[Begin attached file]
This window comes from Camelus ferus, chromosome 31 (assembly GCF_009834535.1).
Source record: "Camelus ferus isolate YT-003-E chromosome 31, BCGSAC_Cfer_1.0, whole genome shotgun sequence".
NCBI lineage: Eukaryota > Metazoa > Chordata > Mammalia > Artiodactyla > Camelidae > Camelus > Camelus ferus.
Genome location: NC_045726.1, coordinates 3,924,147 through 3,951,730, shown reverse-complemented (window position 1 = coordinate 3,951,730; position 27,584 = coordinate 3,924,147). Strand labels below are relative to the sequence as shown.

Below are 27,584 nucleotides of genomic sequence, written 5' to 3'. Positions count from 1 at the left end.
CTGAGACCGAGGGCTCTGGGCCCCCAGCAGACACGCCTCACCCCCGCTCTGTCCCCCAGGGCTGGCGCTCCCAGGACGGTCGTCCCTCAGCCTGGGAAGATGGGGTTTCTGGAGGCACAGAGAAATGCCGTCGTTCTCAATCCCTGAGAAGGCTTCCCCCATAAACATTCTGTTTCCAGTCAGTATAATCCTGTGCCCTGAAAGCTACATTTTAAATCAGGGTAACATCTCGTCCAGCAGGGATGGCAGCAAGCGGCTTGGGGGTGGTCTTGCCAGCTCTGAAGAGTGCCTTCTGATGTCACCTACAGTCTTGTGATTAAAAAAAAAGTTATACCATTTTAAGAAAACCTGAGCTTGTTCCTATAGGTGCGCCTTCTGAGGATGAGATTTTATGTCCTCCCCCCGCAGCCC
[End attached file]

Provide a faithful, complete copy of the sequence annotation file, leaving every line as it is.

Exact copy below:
This window comes from Camelus ferus, chromosome 31 (assembly GCF_009834535.1).
Source record: "Camelus ferus isolate YT-003-E chromosome 31, BCGSAC_Cfer_1.0, whole genome shotgun sequence".
NCBI lineage: Eukaryota > Metazoa > Chordata > Mammalia > Artiodactyla > Camelidae > Camelus > Camelus ferus.
Genome location: NC_045726.1, coordinates 3,924,147 through 3,951,730, shown reverse-complemented (window position 1 = coordinate 3,951,730; position 27,584 = coordinate 3,924,147). Strand labels below are relative to the sequence as shown.

Below are 27,584 nucleotides of genomic sequence, written 5' to 3'. Positions count from 1 at the left end.
CTGAGACCGAGGGCTCTGGGCCCCCAGCAGACACGCCTCACCCCCGCTCTGTCCCCCAGGGCTGGCGCTCCCAGGACGGTCGTCCCTCAGCCTGGGAAGATGGGGTTTCTGGAGGCACAGAGAAATGCCGTCGTTCTCAATCCCTGAGAAGGCTTCCCCCATAAACATTCTGTTTCCAGTCAGTATAATCCTGTGCCCTGAAAGCTACATTTTAAATCAGGGTAACATCTCGTCCAGCAGGGATGGCAGCAAGCGGCTTGGGGGTGGTCTTGCCAGCTCTGAAGAGTGCCTTCTGATGTCACCTACAGTCTTGTGATTAAAAAAAAAGTTATACCATTTTAAGAAAACCTGAGCTTGTTCCTATAGGTGCGCCTTCTGAGGATGAGATTTTATGTCCTCCCCCCGCAGCCC